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  1. All you wanted to know about Benefits Tracking—but were afraid to ask March 1995

  2. Objective This panel set is targeted at Gemini consultants who are working on streams whichs delivery phase.

  3. All you wanted to know about benefits—but were afraid to ask . . . Contents • Why benefits? • What is your role? • Overview of Benefits Development • Key Elements • Tips for Effective Benefits Tracking • Benefits Checklist • Detailed Benefits Tracking Guidelines

  4. Why worry about benefits?

  5. One of Gemini Consulting’s strengths • Unlike other consulting firms, Gemini promises to deliver Performance Improvement which is MEASURABLE, whether in terms of: • Cost reduction. • Cost avoidance. • Revenue protection. • Revenue generation. • Operational improvement. • Capital reduction. In Gemini parlance, Performance Improvement = Benefits

  6. The concept of MEASURABLE Benefits is what makes Gemini different • The delivery of MEASURABLE benefits is normally a contractual element of Gemini’s relationship with the client: • It’s what clients buy. • Delivery creates credibility and trust. • Delivery provides the basis for a meaningful and sustainable partnership with the client. It means we have earned the right to work on other issues. • If not a contractual obligation, the A&D will have set benefits expectations with the client. Trust = Credibility x Intimacy

  7. But delivery of MEASURABLE benefits is much more than a numbers game... • Going for MEASURABLE Performance Improvement—i.e. the Benefits—is a powerful driver of change in the organisation. It focuses the attention of: • The client. • The joint team. • The sponsor. • Other relevant stakeholders. and, last but not least, of • The Gemini team. • The process of targeting, measuring and analysing performance improvement accelerates the pace of change: • Increases accountability. • Creates a bias for action. • Improves client understanding of cause and effect relationships. • Builds continuous improvement into change programme.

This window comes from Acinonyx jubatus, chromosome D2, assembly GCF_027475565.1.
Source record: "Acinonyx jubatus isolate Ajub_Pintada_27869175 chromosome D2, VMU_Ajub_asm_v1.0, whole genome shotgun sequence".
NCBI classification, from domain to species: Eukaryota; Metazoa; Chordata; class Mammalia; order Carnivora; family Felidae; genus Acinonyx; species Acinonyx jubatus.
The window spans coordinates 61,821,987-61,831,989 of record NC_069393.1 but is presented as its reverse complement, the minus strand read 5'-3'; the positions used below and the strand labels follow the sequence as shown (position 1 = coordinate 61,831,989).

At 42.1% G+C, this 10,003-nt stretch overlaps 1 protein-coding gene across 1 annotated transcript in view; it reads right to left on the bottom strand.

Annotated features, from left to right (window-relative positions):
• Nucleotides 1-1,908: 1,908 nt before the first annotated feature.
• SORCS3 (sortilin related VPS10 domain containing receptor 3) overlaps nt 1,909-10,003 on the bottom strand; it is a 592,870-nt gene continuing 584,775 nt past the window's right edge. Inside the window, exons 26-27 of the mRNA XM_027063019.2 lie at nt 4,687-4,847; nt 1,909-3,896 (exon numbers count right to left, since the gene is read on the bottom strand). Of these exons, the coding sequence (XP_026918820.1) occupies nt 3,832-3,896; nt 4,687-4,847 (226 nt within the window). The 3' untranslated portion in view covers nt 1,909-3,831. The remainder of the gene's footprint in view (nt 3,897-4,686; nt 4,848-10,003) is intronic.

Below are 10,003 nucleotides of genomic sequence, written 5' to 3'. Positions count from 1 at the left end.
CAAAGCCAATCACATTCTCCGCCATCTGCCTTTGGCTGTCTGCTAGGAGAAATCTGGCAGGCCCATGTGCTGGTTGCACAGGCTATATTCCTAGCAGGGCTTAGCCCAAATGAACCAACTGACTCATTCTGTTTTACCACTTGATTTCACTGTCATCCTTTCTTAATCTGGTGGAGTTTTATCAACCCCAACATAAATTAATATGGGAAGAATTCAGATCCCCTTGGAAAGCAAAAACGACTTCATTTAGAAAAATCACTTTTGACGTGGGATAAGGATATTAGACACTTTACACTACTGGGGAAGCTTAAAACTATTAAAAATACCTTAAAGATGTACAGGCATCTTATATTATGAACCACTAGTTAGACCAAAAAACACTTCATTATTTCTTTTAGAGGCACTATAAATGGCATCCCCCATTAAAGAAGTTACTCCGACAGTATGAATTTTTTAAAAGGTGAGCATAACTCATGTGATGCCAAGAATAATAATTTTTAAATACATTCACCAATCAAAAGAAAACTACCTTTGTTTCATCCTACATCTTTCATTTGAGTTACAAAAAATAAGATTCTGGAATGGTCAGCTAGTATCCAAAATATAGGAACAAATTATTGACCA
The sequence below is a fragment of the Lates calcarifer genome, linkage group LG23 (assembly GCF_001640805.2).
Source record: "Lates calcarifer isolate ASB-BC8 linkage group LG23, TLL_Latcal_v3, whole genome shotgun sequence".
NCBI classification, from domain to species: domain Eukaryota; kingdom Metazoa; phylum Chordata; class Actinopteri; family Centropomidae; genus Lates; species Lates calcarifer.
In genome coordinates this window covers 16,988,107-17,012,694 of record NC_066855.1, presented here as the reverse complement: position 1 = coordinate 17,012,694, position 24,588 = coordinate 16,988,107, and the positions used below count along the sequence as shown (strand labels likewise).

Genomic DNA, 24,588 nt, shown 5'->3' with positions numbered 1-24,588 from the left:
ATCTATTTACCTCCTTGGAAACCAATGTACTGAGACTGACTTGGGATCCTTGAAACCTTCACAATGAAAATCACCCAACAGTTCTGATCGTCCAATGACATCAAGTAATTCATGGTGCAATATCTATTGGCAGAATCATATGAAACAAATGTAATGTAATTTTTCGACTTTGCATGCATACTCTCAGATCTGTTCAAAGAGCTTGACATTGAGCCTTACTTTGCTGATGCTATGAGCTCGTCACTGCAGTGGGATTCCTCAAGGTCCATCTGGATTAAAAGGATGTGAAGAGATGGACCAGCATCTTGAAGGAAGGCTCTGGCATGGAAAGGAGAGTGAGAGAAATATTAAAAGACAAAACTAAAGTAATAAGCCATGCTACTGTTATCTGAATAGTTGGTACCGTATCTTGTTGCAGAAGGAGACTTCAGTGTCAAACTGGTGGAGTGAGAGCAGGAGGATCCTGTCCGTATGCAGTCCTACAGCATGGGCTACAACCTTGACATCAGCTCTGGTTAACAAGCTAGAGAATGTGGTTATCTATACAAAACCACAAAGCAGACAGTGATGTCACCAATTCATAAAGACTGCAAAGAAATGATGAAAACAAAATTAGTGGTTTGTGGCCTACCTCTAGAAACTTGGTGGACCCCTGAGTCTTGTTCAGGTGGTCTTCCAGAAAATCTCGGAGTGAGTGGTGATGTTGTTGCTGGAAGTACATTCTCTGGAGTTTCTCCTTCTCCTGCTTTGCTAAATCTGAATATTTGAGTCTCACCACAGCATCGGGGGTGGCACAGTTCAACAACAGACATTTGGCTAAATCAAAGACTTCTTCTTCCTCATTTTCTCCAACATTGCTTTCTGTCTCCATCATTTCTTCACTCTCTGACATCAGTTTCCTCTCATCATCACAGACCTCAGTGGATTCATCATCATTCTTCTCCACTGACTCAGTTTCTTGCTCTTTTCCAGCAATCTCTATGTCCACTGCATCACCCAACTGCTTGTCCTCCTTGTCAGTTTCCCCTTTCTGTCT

8. Focusing on the delivery of benefits provides the framework—“the glue”—for the project • Without adequate regard to benefits—and the associated benefits tracking process—the project may: • Lack vision. • Lack direction. • Not understand the impact of changes. • Create a sense of dissatisfaction or frustration. • It is imperative that the Gemini team—whether in a project lead, a stream lead or a stream member role—fully understands, supports and drives the benefits piece . . . . . . and that means right from the beginning of the project.

  9. What is your role?

  10. Project structures and RACIs will of course vary. A typical Benefits structure looks like Stream A Stream E Project Management Stream • Milestone Progress Monitoring • Integration • Benefits Management Stream B Stream D Stream C Stream Leader or Stream Benefit Team focus on • Focus on • Setting up methodology • Interface with Finance Department • Project-wide reporting • Quality control • Providing support and training • Identification of Benefits • Development of measures, baseline, target • Tracking benefits • Stream Reporting

  11. You could be working in any phase of the Benefits Management Process . . . Benefits Identification and Business Case Development Target Setting Benefits Estimation Scoreboarding Operational Benefits Realised Cash Benefits Realised • Typically done on A&D phase • Usually needs to be reconfirmed in RD • May be done during RD on large projects • Typically, you will be expected to review and update the forecast of what benefits your stream will deliver on a regular basis • Generally, this phase is completed before beginning to implement • A scoreboard benefit describes the benefit, identifiesill be measured, baseline to be used and agreed targets • It’s the “stake in the ground” • E.g. 40% reduction in stocks, 30% improvement in productivity • Focused on releasing capacity in the organisation • Company can use excess capacity to process more volume for same costs or realise cash benefit • E.g. reduction in manpower • Can be difficult for us to control. Client will make decisions on which and when resources are released . . .so be sure to clarify expectations.

  12. Your job is to proactively seek out the benefits expectations of your stream Key questions to ask • Is my stream expected to deliver tangible benefits or is it an enabler? • Do we have a target? Financial or Operational? • How are we defining benefits? Scoreboarded, Cash, Operational Benefits translated into financial benefit, etc.? • Is there a central benefits team (or function)? • Who will collect baseline details? Are there any financial assumptions we should use? • Has my client been pre-positioned? Don’t put it off! Waiting will only make it more difficult.

  13. Overview of Typical Benefits Development Process